As Hillary Clinton's doomed presidential bid draws to a painful close, one man has been cast as the scapegoat. In his first interview, Mark Penn, the candidate's former chief strategist, talks to Oliver Burkeman about what went wrong
That's not really true, but it is an interesting read. Some snippets:
"Now, my understanding is that this interview is for the paperback edition of Microtrends," Penn begins, referring to his book, a work of popular sociology. "I think I've made it clear that I'm not doing on-the-record interviews about the campaign." Nobody told me about any restrictions on what we could talk about, I reply.
But she's not going to win. "Well, you know, when the campaign's over, either successfully or not, we'll talk about that." I'm pretty sure I'm being filed away as a member of the "impressionable elites", a microtrend Penn identifies whereby working-class voters get ever more adept at making rational choices based on data, while only the more privileged - people who aren't "living through the difficulties with healthcare, and the economy, and the mortgage, and the job loss" - can afford to indulge in frivolous chatter about hope and change. Naturally, from Penn's perspective, this includes many journalists.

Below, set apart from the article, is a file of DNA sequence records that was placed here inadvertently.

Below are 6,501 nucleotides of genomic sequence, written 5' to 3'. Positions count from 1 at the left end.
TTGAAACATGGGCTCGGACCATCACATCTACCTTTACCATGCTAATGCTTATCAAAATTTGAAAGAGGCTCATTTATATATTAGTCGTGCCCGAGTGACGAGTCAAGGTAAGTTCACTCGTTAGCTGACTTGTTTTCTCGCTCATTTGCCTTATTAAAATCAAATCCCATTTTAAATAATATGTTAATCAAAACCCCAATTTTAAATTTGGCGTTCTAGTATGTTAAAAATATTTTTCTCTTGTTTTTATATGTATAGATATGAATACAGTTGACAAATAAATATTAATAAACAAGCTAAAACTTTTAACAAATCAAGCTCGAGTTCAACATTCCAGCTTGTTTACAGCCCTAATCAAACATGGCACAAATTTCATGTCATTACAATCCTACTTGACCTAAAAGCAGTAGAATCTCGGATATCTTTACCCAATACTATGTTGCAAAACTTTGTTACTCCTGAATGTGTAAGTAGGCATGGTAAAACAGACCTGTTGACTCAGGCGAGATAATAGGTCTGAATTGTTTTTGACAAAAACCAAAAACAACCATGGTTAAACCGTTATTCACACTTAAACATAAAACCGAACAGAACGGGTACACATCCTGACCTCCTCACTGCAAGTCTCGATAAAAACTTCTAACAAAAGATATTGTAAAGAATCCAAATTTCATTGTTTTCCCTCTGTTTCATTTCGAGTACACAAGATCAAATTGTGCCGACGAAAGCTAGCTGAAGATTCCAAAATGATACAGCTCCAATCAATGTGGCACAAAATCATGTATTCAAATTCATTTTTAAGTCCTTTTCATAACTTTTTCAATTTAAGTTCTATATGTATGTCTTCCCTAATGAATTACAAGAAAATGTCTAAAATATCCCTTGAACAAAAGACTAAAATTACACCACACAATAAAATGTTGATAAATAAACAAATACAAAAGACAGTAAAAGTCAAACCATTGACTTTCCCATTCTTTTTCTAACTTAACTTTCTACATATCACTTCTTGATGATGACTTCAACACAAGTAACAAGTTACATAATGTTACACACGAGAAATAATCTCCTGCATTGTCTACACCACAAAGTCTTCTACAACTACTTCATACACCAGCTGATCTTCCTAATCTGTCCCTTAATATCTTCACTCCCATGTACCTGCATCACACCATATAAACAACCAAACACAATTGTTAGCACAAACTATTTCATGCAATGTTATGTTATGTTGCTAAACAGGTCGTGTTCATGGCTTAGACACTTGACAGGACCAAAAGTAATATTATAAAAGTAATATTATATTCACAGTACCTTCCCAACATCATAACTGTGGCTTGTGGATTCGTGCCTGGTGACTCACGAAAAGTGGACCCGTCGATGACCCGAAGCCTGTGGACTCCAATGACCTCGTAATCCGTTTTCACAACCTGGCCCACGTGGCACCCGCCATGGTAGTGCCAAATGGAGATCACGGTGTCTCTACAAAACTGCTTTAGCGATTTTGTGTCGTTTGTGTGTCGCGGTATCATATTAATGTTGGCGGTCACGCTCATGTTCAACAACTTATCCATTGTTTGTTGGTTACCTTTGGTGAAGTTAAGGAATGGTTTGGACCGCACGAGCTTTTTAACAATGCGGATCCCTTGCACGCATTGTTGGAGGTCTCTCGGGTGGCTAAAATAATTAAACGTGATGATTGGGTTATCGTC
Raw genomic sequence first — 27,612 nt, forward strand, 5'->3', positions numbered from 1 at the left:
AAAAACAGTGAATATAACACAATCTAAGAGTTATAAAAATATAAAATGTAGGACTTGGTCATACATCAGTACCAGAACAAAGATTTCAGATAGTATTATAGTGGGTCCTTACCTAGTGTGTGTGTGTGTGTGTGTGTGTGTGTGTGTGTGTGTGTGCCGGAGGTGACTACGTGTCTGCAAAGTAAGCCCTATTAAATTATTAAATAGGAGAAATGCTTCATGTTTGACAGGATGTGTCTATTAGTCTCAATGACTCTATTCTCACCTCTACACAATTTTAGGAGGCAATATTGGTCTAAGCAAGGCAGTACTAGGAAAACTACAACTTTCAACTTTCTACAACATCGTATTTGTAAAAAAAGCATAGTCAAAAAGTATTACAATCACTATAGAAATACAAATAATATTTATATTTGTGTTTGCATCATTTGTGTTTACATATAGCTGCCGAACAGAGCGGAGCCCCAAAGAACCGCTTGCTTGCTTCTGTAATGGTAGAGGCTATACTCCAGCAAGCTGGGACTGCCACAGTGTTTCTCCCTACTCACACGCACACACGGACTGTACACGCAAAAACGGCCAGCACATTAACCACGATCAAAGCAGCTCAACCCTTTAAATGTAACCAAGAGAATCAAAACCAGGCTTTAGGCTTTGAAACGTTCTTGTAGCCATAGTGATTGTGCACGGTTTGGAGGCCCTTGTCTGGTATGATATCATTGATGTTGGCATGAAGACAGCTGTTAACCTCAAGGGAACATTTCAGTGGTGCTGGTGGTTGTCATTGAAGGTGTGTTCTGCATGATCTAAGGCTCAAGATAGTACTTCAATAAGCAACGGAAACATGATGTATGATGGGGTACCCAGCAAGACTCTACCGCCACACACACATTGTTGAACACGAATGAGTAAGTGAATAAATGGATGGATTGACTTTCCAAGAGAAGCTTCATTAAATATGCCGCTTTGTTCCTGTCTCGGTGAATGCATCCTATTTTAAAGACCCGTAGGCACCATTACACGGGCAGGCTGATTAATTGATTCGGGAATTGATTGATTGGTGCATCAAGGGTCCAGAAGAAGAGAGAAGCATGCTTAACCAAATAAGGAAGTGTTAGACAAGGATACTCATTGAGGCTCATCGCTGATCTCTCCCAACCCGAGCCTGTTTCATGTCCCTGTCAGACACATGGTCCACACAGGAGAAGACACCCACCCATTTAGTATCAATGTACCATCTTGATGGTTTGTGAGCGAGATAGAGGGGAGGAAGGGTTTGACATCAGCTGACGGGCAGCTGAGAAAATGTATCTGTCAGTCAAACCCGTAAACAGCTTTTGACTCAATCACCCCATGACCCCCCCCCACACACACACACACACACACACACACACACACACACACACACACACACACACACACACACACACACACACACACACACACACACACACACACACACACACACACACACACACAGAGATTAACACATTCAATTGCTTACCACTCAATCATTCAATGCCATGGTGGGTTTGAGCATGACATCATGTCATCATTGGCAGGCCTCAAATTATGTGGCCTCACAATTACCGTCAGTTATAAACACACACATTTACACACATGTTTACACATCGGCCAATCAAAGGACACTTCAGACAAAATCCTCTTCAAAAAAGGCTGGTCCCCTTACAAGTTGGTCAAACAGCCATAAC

Does he wish he'd taken a sabbatical from lobbying? Penn's answer is the closest he comes to expressing any regrets about his campaign work. "I think that we - you know, with the benefit of hindsight, we might have done things somewhat differently. I'll spend some time analysing that." He won't quite admit to having any regrets about the campaign as a whole, though. "In these races, if you win you all win, and if you lose you all lose. You have to take your share of the responsibility. There is always, in everything, something that could have been done differently."